St. Louis Magazine is reporting that it’s uncovered $215 million in hidden public costs for Gov. Jay Nixon’s new Rams stadium proposal, which is kind of a lot, even for a stadium that was already looking at a public subsidy of at least $388 million. This is now exploding all over the interweb, so, is it true?
So far we had two main taxpayer revenue sources for the Rams project: $201 million in projected proceeds from refinancing the bonds sold to fund the Jones Dome (the 20-year-old stadium that the Rams have now decided they want out of), plus $187 million in various state tax credits. The St. Louis Magazine piece asserts that by refinancing the Jones Dome bonds and extending the taxes that pay for them, this would tack on an extra $215 million in added taxpayer costs:
Documents obtained by St. Louis Magazine through a Sunshine Law request show that the city’s obligations to cover debt retirement would jump from about $6 million per year at present to $9,785,000 in 2020, then increase every year to a staggering $15,975,000 in 2051.
That $6 million a year we already knew about: It’s the city’s share of tax money that is currently being used to pay off the Jones Dome bonds, and was supposed to accompany $12 million a year from similar state taxes. Another $6 million a year from the county never materialized, though — or rather, the county told Nixon they’d sue his pants off if he tried — which left us in the scenario I described here:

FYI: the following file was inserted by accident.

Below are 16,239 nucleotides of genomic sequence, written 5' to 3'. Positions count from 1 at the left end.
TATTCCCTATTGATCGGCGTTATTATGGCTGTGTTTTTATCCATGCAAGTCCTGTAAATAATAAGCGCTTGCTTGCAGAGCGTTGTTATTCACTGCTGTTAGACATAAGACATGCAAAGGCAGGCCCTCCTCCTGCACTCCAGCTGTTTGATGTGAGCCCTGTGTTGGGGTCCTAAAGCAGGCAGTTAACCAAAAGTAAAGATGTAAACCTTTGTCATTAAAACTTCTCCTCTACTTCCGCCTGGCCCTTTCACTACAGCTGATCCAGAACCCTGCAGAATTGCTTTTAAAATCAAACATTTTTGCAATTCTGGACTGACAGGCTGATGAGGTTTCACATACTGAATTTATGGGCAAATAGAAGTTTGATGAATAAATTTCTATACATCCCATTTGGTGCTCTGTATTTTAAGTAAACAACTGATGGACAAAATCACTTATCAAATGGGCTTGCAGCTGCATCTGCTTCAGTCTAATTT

The state just has to worry about how to finance $400 million for a new stadium plus $100 million left on the old one from the same taxes that were approved to build the Jones Dome — which seemed a mathematical impossibility back when it was first proposed, even before Gov. Jay Nixon said he’d skip using the $6 million a year in county tax money if it would require a public vote. … That would leave $18 million a year to pay off $500 million in expenses, which simply can’t be done — but at least if Nixon can conquer math, he no longer needs to worry about winning over St. Louis voters as well.
To fill that roughly $100 million gap, the state has come up with another city funding stream called the “City Event Day Tax Appropriation.” Without access to the documents that the magazine has, I can’t begin to say how it would be funded — kickbacks of stadium-related taxes, maybe, just from the name? — but it starts off slow in 2021 before climbing to much larger figures by 2051, for a total of $215 million.
Now, it should be immediately apparent that that $215 million in future payments isn’t really worth $215 million — it’s heavily backloaded to the middle of the 21st century, which isn’t worth nearly as much as money you have to spend now. (This isn’t due just to inflation, but to interest rates — any time banks will pay interest on your money, it’s better to have cash now than in a couple of decades.) Recalculating to present value would bring the actual cost down to, let’s see, probably something more in the $100 million range. And hey, wasn’t that a $100 million hole that was left when the county pulled out? What a coinky-dink!
The upshot, then, is that Nixon is still proposing to hand $400 million to Rams owner Stan Kroenke for a stadium, plus another $100 million in future taxes to be used to pay off the Jones Dome debt — but he’s identified where the missing $100 million would come from, and it’s city taxpayers, somehow. So, not quite an extra $215 million in costs like the headline promised, but still pretty bad — unless you’re Stan Kroenke, in which case it probably just made your day.